Based on my previous post concerning the linkage between biblical and systematic theologies, this post will center around biblical theology as both a movement and a methodology. While it is true that biblical theology played a key role in church history and continues to drive proper hermeneutics, the movement and methodology aspects of biblical theology warrant a more honest discussion. Below I will offer my viewpoints on the subject, as well as an application to the modern church.
As stated by Paul Enns, biblical theology as a movement was “a reaction to liberalism and sought a return to exegetical study of Scriptures.” From my church history classes in the past, I was familiar with the variety of liberal and modernistic movements throughout the history of the church, and knew the many schisms produced by these movements. The biblical theology response was a call for the return to theology based solely on the various contexts of Scripture, such as historical and literary.
Enns also addresses this term as a methodology, in that it “takes its material in a historically oriented manner from the Old and New Testaments and arrives at a theology.” Coupled with a basic knowledge of hermeneutics, it is easy to more fully understand this term as a methodology, and the roles that exegesis and interpretation play within this methodology.
When compared to other disciplines, such as systematic theology, biblical theology “restricts its study to the Scripture,” whereas other disciplines may include external sources. While other disciplines have their own merits and differences, they all rely on principles founded in biblical theology. However, other disciplines explore external sources for evidence or material that further aids in the interpretation and understanding of Scripture.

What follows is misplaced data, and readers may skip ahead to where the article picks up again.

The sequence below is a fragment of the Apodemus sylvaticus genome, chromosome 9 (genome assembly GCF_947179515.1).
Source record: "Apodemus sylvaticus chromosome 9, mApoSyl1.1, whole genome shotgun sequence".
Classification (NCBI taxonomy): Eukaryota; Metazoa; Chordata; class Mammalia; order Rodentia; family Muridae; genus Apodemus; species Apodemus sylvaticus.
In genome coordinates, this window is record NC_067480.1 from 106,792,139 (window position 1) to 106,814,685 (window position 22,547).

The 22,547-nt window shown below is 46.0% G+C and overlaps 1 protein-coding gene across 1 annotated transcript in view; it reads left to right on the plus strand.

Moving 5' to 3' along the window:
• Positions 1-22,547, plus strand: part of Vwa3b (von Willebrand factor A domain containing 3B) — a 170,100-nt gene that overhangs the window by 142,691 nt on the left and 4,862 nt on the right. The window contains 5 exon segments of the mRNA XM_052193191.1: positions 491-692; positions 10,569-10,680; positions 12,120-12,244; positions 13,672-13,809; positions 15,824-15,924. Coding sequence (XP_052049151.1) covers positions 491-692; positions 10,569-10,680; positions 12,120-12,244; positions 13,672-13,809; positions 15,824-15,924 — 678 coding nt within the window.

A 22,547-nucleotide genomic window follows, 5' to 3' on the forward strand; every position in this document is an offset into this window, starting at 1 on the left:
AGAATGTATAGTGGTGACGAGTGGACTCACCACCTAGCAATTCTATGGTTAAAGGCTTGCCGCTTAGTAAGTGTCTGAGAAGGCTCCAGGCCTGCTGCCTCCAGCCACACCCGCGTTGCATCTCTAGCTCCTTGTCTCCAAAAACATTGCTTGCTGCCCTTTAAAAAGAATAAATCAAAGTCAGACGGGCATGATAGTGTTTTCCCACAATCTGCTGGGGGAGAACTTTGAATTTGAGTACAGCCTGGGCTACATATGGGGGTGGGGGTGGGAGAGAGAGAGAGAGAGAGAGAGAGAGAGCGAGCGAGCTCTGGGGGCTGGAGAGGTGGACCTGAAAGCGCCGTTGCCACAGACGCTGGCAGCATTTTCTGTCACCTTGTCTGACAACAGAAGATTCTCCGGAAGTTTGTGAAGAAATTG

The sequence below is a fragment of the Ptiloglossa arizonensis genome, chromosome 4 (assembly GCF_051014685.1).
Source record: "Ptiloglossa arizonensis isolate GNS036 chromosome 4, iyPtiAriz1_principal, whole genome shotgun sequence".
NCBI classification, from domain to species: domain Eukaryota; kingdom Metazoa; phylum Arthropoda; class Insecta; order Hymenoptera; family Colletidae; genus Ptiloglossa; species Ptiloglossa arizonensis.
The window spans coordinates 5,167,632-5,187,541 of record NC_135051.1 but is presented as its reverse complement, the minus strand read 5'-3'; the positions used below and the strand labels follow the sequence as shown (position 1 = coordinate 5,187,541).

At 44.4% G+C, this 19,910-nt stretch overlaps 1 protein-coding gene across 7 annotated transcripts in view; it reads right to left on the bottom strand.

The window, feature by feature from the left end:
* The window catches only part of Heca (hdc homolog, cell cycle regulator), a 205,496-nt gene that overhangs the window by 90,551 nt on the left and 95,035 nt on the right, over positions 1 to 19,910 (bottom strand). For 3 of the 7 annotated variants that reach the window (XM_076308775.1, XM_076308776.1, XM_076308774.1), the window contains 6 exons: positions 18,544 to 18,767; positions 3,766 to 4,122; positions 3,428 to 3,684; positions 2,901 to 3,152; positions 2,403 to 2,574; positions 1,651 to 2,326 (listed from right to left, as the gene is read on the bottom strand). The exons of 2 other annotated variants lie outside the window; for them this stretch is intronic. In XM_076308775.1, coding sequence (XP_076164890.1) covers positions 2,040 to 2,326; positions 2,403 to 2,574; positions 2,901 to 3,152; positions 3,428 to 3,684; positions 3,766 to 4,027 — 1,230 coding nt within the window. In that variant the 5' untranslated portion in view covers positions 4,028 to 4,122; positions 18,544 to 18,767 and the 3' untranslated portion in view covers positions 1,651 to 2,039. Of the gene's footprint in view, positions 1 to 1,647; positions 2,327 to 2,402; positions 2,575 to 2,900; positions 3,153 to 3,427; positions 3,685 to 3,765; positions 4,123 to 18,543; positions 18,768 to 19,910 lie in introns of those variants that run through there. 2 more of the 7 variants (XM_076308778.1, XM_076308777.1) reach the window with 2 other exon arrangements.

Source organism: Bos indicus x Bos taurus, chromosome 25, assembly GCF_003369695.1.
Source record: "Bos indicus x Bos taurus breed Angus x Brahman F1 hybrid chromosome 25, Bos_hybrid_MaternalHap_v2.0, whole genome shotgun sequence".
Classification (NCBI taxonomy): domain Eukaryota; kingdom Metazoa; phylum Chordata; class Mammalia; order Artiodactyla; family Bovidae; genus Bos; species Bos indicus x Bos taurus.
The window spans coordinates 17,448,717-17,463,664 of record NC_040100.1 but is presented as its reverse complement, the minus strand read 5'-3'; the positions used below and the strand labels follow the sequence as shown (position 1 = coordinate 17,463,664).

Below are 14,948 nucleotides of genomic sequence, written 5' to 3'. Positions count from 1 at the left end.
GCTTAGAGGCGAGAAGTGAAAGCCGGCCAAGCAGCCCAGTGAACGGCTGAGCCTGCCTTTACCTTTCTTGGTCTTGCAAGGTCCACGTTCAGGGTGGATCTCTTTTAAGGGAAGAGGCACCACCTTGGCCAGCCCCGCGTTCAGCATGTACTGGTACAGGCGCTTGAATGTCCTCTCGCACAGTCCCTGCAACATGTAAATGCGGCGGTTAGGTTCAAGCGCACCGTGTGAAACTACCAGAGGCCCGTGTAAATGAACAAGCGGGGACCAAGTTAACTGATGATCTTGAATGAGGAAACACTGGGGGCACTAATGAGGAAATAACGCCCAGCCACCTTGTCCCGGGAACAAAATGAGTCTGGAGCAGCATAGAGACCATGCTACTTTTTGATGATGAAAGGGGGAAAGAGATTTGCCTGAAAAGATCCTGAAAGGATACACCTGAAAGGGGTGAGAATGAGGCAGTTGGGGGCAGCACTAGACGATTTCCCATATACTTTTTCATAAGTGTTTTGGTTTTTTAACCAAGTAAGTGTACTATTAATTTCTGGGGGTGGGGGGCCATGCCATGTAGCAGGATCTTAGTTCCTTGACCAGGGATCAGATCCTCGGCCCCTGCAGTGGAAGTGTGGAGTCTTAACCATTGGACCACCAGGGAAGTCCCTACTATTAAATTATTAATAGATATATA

When applied to the modern church, many would ask the question of what would happen if a church or denomination fails to actively learn or apply these theological disciplines? At this point in church history, this question is null and void, given that this has already transpired in the modern church. The lack of any disciplined interpretation of Scripture is rampant in every denomination today, and continues to fracture the body of Christ. A good example of this is the denominations that I grew up in and still share some of their beliefs—the Pentecostal Holiness-based denominations.
In this case, the overall lack of a theological discipline, such as biblical or systematic, has produced a denomination too focused on one aspect of the Christian life, while outright neglecting others. Many of these churches become too focused on the spiritual edification of its members on a personal level through certain gifts of the Spirit while ignoring Jesus’ commands of loving your Christian brethren or caring for the poor and needy in their communities. A more extreme product of this neglect is the un-Scriptural belief held by some within these denominations that one must exercise the gift of tongues to be saved. For most Pentecostals, the root cause of these errors may stem from a general lack of biblical education, and most of these theological beliefs are communicated orally over time. Furthermore, the overall lack of disciplined study of Scripture from passive parishioners further exasperates this problem.
By adopting a disciplined theology, such as biblical or systematic, any Christian could modify preunderstandings to more biblically-aligned understandings of God’s Word, thus preparing one’s spirit for alignment with the Spirit of God. I would dare say that, if this were to truly happen, denominations as we know today would disappear and the body of Christ would once again be in one accord.
 Paul Enns, The Moody Handbook of Theology (Chicago: Moody Publishers, 2008), 21.
 Ibid., 25.